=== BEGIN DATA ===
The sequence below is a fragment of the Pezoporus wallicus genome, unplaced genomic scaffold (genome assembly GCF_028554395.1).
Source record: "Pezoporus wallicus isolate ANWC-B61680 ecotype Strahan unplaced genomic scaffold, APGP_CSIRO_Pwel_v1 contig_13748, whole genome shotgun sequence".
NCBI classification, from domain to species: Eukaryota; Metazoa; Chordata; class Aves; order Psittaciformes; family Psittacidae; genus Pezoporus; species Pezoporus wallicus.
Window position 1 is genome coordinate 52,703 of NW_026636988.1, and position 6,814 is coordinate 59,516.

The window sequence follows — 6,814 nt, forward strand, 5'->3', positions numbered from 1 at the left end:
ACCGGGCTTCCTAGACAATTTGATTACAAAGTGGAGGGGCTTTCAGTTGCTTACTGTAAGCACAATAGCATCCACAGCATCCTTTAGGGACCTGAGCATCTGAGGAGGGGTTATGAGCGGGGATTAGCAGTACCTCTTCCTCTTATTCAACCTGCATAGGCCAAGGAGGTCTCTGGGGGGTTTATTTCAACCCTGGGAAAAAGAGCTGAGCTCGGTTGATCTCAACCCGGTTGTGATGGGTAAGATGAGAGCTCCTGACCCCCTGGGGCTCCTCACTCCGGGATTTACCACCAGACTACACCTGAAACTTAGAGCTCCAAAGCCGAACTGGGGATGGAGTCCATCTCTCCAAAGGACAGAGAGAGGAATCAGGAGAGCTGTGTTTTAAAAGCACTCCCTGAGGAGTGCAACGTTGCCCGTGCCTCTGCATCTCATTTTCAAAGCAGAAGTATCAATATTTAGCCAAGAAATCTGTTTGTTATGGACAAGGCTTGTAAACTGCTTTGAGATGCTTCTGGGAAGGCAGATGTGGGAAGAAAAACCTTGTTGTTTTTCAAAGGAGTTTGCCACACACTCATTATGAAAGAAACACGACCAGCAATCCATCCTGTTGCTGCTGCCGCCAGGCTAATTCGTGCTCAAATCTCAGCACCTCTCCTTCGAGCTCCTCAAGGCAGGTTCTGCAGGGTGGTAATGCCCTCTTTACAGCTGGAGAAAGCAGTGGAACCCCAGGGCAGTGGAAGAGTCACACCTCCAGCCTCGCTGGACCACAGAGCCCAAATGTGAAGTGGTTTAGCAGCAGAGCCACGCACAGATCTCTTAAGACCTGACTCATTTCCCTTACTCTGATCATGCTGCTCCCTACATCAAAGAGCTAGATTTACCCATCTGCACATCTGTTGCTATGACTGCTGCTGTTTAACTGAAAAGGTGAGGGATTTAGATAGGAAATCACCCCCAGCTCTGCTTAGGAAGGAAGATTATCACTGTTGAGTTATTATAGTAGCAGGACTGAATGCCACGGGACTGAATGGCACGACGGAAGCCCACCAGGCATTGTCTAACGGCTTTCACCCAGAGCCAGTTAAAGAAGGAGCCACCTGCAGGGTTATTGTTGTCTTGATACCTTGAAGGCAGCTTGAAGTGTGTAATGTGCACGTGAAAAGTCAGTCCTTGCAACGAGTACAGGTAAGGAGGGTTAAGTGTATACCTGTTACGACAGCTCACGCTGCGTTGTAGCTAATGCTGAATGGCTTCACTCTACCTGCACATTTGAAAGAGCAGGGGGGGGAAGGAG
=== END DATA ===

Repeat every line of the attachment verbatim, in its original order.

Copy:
The sequence below is a fragment of the Pezoporus wallicus genome, unplaced genomic scaffold (genome assembly GCF_028554395.1).
Source record: "Pezoporus wallicus isolate ANWC-B61680 ecotype Strahan unplaced genomic scaffold, APGP_CSIRO_Pwel_v1 contig_13748, whole genome shotgun sequence".
NCBI classification, from domain to species: Eukaryota; Metazoa; Chordata; class Aves; order Psittaciformes; family Psittacidae; genus Pezoporus; species Pezoporus wallicus.
Window position 1 is genome coordinate 52,703 of NW_026636988.1, and position 6,814 is coordinate 59,516.

The window sequence follows — 6,814 nt, forward strand, 5'->3', positions numbered from 1 at the left end:
ACCGGGCTTCCTAGACAATTTGATTACAAAGTGGAGGGGCTTTCAGTTGCTTACTGTAAGCACAATAGCATCCACAGCATCCTTTAGGGACCTGAGCATCTGAGGAGGGGTTATGAGCGGGGATTAGCAGTACCTCTTCCTCTTATTCAACCTGCATAGGCCAAGGAGGTCTCTGGGGGGTTTATTTCAACCCTGGGAAAAAGAGCTGAGCTCGGTTGATCTCAACCCGGTTGTGATGGGTAAGATGAGAGCTCCTGACCCCCTGGGGCTCCTCACTCCGGGATTTACCACCAGACTACACCTGAAACTTAGAGCTCCAAAGCCGAACTGGGGATGGAGTCCATCTCTCCAAAGGACAGAGAGAGGAATCAGGAGAGCTGTGTTTTAAAAGCACTCCCTGAGGAGTGCAACGTTGCCCGTGCCTCTGCATCTCATTTTCAAAGCAGAAGTATCAATATTTAGCCAAGAAATCTGTTTGTTATGGACAAGGCTTGTAAACTGCTTTGAGATGCTTCTGGGAAGGCAGATGTGGGAAGAAAAACCTTGTTGTTTTTCAAAGGAGTTTGCCACACACTCATTATGAAAGAAACACGACCAGCAATCCATCCTGTTGCTGCTGCCGCCAGGCTAATTCGTGCTCAAATCTCAGCACCTCTCCTTCGAGCTCCTCAAGGCAGGTTCTGCAGGGTGGTAATGCCCTCTTTACAGCTGGAGAAAGCAGTGGAACCCCAGGGCAGTGGAAGAGTCACACCTCCAGCCTCGCTGGACCACAGAGCCCAAATGTGAAGTGGTTTAGCAGCAGAGCCACGCACAGATCTCTTAAGACCTGACTCATTTCCCTTACTCTGATCATGCTGCTCCCTACATCAAAGAGCTAGATTTACCCATCTGCACATCTGTTGCTATGACTGCTGCTGTTTAACTGAAAAGGTGAGGGATTTAGATAGGAAATCACCCCCAGCTCTGCTTAGGAAGGAAGATTATCACTGTTGAGTTATTATAGTAGCAGGACTGAATGCCACGGGACTGAATGGCACGACGGAAGCCCACCAGGCATTGTCTAACGGCTTTCACCCAGAGCCAGTTAAAGAAGGAGCCACCTGCAGGGTTATTGTTGTCTTGATACCTTGAAGGCAGCTTGAAGTGTGTAATGTGCACGTGAAAAGTCAGTCCTTGCAACGAGTACAGGTAAGGAGGGTTAAGTGTATACCTGTTACGACAGCTCACGCTGCGTTGTAGCTAATGCTGAATGGCTTCACTCTACCTGCACATTTGAAAGAGCAGGGGGGGGAAGGAG